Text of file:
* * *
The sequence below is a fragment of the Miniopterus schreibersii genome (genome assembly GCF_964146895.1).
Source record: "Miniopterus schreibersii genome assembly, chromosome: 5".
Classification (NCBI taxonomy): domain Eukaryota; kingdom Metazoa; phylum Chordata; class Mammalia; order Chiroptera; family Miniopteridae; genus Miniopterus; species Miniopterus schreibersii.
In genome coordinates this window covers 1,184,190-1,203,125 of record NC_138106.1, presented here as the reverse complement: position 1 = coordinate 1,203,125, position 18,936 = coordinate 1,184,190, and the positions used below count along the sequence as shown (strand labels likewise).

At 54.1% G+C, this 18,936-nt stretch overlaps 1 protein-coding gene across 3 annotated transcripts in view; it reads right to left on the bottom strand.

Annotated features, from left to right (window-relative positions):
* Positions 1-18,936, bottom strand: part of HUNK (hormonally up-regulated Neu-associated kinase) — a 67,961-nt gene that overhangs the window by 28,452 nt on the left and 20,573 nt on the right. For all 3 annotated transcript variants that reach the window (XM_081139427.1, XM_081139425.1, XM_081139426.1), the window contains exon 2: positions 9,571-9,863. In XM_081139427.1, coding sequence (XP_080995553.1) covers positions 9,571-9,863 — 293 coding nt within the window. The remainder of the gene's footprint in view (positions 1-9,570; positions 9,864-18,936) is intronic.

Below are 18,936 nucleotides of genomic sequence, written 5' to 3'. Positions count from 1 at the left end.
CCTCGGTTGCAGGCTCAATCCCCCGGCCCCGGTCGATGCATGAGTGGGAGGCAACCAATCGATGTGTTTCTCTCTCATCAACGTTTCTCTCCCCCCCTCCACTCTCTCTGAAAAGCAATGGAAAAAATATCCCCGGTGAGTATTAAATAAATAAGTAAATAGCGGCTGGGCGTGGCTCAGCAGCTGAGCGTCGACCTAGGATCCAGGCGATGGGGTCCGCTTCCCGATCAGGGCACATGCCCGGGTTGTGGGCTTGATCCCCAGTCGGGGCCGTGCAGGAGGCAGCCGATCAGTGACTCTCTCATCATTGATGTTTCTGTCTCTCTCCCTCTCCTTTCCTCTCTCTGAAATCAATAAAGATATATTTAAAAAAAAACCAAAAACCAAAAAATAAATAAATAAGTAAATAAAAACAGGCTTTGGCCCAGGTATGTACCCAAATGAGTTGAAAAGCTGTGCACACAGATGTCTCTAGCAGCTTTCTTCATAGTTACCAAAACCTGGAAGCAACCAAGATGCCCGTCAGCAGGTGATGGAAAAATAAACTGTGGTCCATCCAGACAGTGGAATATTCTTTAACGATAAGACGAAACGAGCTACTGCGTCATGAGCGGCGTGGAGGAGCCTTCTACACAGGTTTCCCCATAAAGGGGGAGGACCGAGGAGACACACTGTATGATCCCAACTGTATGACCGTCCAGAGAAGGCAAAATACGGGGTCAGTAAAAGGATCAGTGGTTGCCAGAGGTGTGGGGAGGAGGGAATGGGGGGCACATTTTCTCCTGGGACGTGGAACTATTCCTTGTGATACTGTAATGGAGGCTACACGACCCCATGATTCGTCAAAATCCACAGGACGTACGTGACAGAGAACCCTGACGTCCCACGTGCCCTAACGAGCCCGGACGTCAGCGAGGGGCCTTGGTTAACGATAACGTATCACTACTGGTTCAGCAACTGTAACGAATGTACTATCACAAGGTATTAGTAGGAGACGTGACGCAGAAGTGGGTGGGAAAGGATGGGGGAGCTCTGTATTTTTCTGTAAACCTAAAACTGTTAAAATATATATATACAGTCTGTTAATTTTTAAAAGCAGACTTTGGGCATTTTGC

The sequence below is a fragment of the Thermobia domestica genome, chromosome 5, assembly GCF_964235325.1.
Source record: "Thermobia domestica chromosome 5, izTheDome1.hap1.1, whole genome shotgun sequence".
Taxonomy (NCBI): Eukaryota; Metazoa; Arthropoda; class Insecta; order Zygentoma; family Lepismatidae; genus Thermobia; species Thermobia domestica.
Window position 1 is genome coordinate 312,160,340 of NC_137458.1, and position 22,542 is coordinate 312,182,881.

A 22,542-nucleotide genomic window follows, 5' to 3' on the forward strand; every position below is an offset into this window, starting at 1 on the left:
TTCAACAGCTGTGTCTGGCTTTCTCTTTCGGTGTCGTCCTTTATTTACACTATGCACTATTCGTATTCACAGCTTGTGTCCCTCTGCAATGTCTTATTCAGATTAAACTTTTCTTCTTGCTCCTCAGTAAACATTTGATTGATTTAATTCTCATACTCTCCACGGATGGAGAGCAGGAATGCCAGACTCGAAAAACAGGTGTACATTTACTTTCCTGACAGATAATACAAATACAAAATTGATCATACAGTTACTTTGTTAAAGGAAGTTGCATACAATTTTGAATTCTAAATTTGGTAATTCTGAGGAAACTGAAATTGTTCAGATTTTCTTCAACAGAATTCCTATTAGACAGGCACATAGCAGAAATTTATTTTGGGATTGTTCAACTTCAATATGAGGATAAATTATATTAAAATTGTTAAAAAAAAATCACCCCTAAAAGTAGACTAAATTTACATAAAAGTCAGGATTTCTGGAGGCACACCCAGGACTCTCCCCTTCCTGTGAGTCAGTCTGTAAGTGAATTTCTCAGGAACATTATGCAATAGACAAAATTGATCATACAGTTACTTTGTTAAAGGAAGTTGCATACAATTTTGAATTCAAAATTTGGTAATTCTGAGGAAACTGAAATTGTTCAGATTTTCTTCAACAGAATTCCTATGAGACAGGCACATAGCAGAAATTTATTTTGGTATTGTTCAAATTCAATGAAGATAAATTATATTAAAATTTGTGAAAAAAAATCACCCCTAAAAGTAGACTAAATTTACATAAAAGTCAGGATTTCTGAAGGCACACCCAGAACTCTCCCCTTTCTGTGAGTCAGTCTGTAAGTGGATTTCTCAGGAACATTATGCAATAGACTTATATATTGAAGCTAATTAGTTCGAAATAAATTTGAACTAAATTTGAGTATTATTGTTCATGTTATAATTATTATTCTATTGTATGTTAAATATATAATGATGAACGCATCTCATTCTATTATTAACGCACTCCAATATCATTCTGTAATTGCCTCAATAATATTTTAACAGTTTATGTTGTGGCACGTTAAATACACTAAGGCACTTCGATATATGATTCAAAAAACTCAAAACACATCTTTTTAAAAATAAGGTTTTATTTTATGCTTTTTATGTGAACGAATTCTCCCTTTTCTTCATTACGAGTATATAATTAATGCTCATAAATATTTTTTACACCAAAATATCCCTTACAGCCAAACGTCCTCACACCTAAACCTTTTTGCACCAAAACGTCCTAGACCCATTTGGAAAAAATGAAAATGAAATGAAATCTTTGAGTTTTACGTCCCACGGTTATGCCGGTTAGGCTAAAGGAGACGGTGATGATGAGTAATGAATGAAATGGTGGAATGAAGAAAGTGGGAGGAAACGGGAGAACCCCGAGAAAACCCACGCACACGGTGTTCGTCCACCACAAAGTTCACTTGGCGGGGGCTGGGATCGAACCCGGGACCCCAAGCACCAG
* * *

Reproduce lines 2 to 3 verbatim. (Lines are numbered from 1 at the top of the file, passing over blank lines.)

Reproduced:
Source record: "Miniopterus schreibersii genome assembly, chromosome: 5".
Classification (NCBI taxonomy): domain Eukaryota; kingdom Metazoa; phylum Chordata; class Mammalia; order Chiroptera; family Miniopteridae; genus Miniopterus; species Miniopterus schreibersii.